From time to time I ask my husband to read through my articles before I post them. I sometimes want a different set of eyes to look over what I have written before I send it out into the great beyond. The other day, after reading something he said, “Your blog is written for pretty advanced cooks.”
I was surprised he said that, because my intention was to share recipes that are accessible to anyone. I tried to make the recipes easy and straightforward, but that was the very place where hubby felt that I was speaking to a more advanced audience. He felt the terms and instructions would not be familiar or easy to understand for a non-cook. It took my husband’s “non-cooking” eyes for me to see that the recipes I have been posting may not be so accessible after all.
I forget how daunting cooking and baking can be to someone who does not cook. Yet, to my mind the only way to become a confident cook is to just do it. I have had that experience with friends who have asked for help and I have found time and again that it is the only way to become a confident chef or baker.
Julia Child was a big believer in that. She always told her audience not to be afraid of making a mess or making a mistake. She once said, “The only real stumbling block is fear of failure. In cooking you've got to have a 'What the hell?' attitude.”
So I decided to have a “what the hell attitude” and make something I have never tried before. The funny thing is, as long as I have been cooking and baking there are things that I just psych myself out about and I won’t try.
Roast Duck was one of those things. I don’t know why, because I have made roast chicken a million times, but duck just seemed like a challenge. Most likely it is because I was not following my own advice. There is a pretty strong probability when making duck that it could turn out tough or greasy if you don’t do it right and I don’t like to make mistakes.
So I threw caution to the wind and I bought a duck. I found a recipe, followed it to the letter and the duck turned out…a little tough. But you know what, it was still good and next time I will do things a bit differently and I am sure it will be just right.
Roast Duck with Orange Sauce
adapted from a recipe from Canadian Living Magazine
1 medium sized duck
1 teaspoon salt
1 teaspoon pepper
1 orange, quartered
2 bay leaves
1 onion, quartered
1/2 cup chicken stock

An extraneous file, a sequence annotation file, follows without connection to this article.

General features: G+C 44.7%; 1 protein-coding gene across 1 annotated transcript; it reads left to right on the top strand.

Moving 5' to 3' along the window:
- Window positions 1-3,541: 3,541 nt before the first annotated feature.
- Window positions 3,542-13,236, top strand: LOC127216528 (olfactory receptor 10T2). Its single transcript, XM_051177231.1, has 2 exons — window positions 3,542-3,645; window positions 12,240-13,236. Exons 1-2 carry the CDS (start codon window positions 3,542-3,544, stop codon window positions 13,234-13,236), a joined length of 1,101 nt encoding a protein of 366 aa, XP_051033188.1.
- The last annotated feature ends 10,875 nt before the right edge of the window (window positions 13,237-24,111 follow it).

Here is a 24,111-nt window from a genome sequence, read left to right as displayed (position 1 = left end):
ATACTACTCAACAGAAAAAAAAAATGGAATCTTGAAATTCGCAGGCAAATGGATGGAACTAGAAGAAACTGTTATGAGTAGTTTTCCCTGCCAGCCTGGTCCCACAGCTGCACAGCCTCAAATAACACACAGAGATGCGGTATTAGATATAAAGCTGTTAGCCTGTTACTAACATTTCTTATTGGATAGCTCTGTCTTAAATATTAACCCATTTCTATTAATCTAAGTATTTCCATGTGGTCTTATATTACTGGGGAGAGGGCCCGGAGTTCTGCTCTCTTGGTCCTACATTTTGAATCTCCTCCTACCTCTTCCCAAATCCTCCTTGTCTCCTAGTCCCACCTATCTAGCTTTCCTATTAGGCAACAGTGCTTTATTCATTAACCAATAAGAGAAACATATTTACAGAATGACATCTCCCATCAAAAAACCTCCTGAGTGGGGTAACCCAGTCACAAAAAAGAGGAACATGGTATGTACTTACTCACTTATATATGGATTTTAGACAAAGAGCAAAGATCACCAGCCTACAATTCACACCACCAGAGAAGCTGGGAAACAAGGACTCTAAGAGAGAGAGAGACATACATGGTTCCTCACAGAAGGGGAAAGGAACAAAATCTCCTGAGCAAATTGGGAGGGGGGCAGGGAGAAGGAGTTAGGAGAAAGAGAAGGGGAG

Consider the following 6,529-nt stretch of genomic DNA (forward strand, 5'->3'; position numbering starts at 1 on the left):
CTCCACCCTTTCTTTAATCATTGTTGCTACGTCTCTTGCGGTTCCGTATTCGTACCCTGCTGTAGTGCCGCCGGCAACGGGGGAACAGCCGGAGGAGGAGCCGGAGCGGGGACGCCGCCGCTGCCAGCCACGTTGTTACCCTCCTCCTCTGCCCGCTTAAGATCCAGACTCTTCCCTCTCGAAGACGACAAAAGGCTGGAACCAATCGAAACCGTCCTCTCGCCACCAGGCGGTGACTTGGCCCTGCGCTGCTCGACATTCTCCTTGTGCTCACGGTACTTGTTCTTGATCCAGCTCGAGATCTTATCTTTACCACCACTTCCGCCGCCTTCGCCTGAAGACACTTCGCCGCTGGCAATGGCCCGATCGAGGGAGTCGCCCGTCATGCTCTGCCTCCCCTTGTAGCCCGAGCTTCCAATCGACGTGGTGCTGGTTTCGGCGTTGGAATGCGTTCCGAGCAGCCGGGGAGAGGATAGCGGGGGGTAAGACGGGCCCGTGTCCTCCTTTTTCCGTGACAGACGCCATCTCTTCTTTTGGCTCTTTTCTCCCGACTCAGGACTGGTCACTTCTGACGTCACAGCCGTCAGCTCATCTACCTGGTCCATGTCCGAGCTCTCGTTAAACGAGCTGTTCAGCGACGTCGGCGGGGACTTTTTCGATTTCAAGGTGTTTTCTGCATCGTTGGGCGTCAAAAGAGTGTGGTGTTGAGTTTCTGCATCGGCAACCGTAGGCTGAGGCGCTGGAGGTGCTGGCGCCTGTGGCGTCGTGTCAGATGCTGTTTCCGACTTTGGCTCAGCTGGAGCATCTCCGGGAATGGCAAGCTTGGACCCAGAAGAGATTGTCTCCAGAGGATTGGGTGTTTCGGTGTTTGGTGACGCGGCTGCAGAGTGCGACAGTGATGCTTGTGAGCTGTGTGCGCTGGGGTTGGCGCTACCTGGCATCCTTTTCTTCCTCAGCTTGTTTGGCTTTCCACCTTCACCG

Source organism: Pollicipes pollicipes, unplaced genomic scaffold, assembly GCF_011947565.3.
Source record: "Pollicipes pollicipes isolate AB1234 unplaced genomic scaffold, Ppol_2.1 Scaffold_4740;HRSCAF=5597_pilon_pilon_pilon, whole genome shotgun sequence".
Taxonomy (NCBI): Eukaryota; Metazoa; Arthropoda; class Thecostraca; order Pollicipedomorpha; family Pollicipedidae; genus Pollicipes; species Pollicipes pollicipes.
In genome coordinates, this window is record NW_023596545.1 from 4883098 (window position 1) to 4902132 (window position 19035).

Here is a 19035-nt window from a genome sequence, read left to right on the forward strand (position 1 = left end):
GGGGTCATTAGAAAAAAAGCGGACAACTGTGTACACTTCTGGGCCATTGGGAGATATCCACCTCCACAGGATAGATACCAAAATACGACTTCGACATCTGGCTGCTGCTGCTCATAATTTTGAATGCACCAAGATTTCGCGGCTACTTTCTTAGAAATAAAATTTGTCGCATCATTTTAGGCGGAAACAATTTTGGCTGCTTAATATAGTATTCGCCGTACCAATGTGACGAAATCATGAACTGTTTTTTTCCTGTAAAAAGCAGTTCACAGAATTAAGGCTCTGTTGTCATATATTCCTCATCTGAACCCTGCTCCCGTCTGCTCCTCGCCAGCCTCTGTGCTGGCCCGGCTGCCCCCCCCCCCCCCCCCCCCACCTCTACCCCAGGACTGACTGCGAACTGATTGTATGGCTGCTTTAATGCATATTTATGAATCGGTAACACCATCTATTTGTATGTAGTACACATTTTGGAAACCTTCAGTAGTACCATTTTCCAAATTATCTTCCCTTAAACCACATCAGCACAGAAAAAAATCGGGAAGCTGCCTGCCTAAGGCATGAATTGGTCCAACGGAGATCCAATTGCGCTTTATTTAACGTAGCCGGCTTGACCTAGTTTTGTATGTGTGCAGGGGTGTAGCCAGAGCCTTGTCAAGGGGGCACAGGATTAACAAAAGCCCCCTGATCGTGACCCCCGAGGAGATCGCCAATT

2 tablespoons flour
salt and pepper to taste
1/4 cup freshly squeezed orange juice
2 teaspoons orange-flavoured liqueur
1 teaspoon red wine vinegar
1 tablespoon granulated sugar
Preheat oven to 400 degrees. In a small bowl, whisk together the ingredients for the glaze and set aside.
With a sharp knife, cut 1 inch slices in the skin of the duck breast and legs, being careful not to cut into the flesh. Duck is very fatty and this will allow the excess fat to drain during cooking. Sprinkle the inside cavity with half of the salt and pepper and stuff with the orange quarters, onion quarters and bay leaves. Sprinkle the skin with the remaining salt and pepper.
Place the duck, breast side up, in a roasting pan fitted with a metal draining rack. Roast in 400 degree oven for 35 minutes. Pour off clear fat and baste with glaze. Return to the oven.
Turn the oven down to 350 degrees and continue to roast for about 1 1/2 hours. Baste with glaze and pan juices every 15 minutes, until thermometer inserted in thickest part of thigh reads 185°F. Overcooking the duck is what can make it tough, so begin checking the internal temperature at about 1 1/4 hours. Remove oranges, onions and bay leaves and set aside. Transfer the duck to a plate and cover loosely with foil.
Pour the pan juices into a saucepan. Skim off any fat and discard. Add the chicken stock and any remaining glaze to the saucepan. In a small cup mix the 2 tablespoons of flour with enough water to turn it into a smooth paste. Bring the pan juice mixture to a boil. While whisking, add the flour paste in and continue to stir until the gravy reaches your desired consistency. Add additional chicken stock if it becomes too thick. Season with salt and pepper to taste.
Cut the duck into pieces and place on a platter with the orange, onion and bay leaves as garnish. Serve with the gravy.
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